The problem here is that recognising the authority of a communal religious court to decide finally and authoritatively about such a question would in effect not merely allow an additional layer of legal routes for resolving conflicts and ordering behaviour but would actually deprive members of the minority community of rights and liberties that they were entitled to enjoy as citizens; and while a legal system might properly admit structures or protocols that embody the diversity of moral reasoning in a plural society by allowing scope for a minority group to administer its affairs according to its own convictions, it can hardly admit or ‘license’ protocols that effectively take away the rights it acknowledges as generally valid. (Page 4)
The answer is simple my Lord Bishop – do not give religious law legal force. There is a reason why the law book of England is not the Bible. The law has developed based on tradition, culture, legal practise and Parliamentary Democracy within a liberal pluralist political system. Because a sub group feel passionate in their way of living does not make them a special case when it comes to temporal matters.His answer however is that the believer would have the right of appeal based on secular rights – that the jurisdiction of British law would trump Sharia law. The question then becomes why give legal weight to Sharia Law which under certain circumstances could be superseded? It becomes not only a recipe for conflict and legal wrangling but is ceding the rule of law to a religious body. It is a step back to the dark ages.
Rather than helping believers and none to live together in harmony this is something that would if enacted like Williams suggests tear the nation apart. The rule of law would not apply equally. Under what circumstances would someone accept less than their full rights that secular law gives them? Do we imagine such circumstances are done out of respect for the law of Allah, or fear of the community that they live in? What Williams promotes for harden the lines that already separate towns and cities across this nation. Many Muslims are in this country because their descendants were secularists fleeing the cruel imposition of religious law. He may not be advocating it, but the principle is the same – the law of the land applies to one and all, and is not based on supposed divine text and bodies with authority to interpret the mind of God.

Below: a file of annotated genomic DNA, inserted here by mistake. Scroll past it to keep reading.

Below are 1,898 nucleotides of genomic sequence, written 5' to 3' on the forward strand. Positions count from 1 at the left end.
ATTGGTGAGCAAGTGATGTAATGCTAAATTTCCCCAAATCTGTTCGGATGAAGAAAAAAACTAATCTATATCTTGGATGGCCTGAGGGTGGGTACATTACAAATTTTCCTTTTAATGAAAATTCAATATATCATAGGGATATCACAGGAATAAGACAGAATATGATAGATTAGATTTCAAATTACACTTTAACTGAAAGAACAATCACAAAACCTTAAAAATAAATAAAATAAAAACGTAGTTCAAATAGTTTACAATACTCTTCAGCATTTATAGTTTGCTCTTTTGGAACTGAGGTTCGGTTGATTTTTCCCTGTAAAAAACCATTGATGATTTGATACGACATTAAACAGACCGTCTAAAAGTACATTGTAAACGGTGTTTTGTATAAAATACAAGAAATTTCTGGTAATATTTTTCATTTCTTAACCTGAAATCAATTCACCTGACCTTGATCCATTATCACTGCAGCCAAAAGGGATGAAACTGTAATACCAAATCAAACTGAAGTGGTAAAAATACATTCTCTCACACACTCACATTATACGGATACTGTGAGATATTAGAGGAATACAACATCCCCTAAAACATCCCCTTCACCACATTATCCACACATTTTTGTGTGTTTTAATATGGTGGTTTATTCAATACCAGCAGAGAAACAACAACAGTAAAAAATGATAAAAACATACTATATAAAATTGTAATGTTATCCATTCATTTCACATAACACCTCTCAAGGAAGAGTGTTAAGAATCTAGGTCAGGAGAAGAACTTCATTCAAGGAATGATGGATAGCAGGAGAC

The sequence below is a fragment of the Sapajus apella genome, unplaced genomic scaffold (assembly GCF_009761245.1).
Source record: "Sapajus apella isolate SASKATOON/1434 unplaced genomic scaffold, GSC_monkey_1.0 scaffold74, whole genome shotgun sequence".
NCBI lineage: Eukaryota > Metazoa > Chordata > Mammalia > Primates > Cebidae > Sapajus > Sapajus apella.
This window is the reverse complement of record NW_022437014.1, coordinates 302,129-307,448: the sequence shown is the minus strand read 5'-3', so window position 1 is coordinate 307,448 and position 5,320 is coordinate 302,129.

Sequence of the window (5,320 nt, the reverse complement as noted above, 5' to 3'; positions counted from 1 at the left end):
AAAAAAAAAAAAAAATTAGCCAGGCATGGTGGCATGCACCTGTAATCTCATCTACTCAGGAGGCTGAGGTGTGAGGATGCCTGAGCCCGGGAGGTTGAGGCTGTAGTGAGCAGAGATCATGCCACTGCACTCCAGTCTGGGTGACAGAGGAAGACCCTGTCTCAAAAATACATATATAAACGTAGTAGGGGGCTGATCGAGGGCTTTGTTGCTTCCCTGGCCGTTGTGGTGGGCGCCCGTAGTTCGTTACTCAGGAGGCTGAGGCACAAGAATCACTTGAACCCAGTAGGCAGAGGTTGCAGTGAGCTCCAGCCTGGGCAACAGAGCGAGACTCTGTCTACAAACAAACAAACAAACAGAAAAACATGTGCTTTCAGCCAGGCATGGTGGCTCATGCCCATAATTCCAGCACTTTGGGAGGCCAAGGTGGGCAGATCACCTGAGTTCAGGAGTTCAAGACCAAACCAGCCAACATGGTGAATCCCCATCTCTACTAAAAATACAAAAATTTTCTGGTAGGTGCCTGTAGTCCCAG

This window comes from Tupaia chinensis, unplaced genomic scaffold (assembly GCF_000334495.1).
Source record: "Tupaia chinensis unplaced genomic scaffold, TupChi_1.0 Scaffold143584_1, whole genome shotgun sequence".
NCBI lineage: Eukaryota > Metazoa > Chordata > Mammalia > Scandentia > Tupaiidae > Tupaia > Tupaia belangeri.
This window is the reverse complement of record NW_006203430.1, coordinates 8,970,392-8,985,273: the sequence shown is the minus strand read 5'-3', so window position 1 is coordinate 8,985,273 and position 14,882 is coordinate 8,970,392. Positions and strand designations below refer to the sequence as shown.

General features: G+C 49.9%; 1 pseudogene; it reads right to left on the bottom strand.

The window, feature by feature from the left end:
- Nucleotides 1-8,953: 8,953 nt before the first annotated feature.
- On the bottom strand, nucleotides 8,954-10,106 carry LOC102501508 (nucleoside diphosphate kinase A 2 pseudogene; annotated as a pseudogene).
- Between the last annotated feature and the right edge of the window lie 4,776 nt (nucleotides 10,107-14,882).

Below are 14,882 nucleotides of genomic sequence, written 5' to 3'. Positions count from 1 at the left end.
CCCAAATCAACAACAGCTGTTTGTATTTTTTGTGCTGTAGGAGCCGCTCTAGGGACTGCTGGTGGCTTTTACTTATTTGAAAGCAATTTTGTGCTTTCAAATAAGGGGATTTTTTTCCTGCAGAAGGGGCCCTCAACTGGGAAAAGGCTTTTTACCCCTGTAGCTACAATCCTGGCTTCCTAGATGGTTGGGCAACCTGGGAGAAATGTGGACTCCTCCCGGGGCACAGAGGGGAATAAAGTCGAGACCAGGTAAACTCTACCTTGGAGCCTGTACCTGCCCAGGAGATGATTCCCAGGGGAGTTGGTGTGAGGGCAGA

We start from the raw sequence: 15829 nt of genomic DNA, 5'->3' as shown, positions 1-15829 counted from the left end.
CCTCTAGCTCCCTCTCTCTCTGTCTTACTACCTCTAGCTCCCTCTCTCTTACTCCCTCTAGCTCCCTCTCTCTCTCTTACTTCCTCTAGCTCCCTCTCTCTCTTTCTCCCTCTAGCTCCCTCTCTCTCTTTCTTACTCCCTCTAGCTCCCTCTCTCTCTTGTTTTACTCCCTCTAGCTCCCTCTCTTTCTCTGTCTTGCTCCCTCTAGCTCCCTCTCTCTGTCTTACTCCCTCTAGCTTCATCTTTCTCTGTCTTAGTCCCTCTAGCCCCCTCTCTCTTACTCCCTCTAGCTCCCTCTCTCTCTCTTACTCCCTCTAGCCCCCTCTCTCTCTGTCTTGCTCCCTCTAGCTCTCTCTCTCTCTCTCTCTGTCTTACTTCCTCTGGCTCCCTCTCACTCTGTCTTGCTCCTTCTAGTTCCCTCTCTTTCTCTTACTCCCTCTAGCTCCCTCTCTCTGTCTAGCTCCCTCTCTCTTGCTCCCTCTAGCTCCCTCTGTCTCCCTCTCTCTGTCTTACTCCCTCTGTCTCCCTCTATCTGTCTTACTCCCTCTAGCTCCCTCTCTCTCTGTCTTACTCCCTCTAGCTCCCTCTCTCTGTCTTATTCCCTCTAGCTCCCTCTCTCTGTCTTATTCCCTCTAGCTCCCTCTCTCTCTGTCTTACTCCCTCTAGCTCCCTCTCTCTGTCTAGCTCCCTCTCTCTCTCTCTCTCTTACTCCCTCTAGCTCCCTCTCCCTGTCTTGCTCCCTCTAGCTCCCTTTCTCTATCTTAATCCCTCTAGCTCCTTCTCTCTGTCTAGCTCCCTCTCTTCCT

It is ludicrous to even suppose that anyone even knows the mind of God. Frankly no one can know the mind of God and anyone that does or claims such authority should be outside any rational discussion of how we as human beings need to coordinate and live our lives together. Next Williams will be attacking the enlightenment. Thus did the servant of God (which one I am unsure of now):
So much of our thinking in the modern world, dominated by European assumptions about universal rights, rests, surely, on the basis that the law is the law; that everyone stands before the public tribunal on exactly equal terms, so that recognition of corporate identities or, more seriously, of supplementary jurisdictions is simply incoherent if we want to preserve the great political and social advances of Western legality.There is a bit of a risk here in the way we sometimes talk about the universal vision of post-Enlightenment politics. (Page 5)
Apparently the law recognising us all as equal cannot cope with complex social realities. But then Williams makes it clear that the real battle is between the public and private sphere:
But if the reality of society is plural – as many political theorists have pointed out – this is a damagingly inadequate account of common life, in which certain kinds of affiliation are marginalised or privatised to the extent that what is produced is a ghettoised pattern of social life, in which particular sorts of interest and of reasoning are tolerated as private matters but never granted legitimacy in public as part of a continuing debate about shared goods and priorities.
But this means that we have to think a little harder about the role and rule of law in a plural society of overlapping identities. Perhaps it helps to see the universalist vision of law as guaranteeing equal accountability and access primarily in a negative rather than a positive sense – that is, to see it as a mechanism whereby any human participant in a society is protected against the loss of certain elementary liberties of self-determination and guaranteed the freedom to demand reasons for any actions on the part of others for actions and policies that infringe self-determination. (Page 6)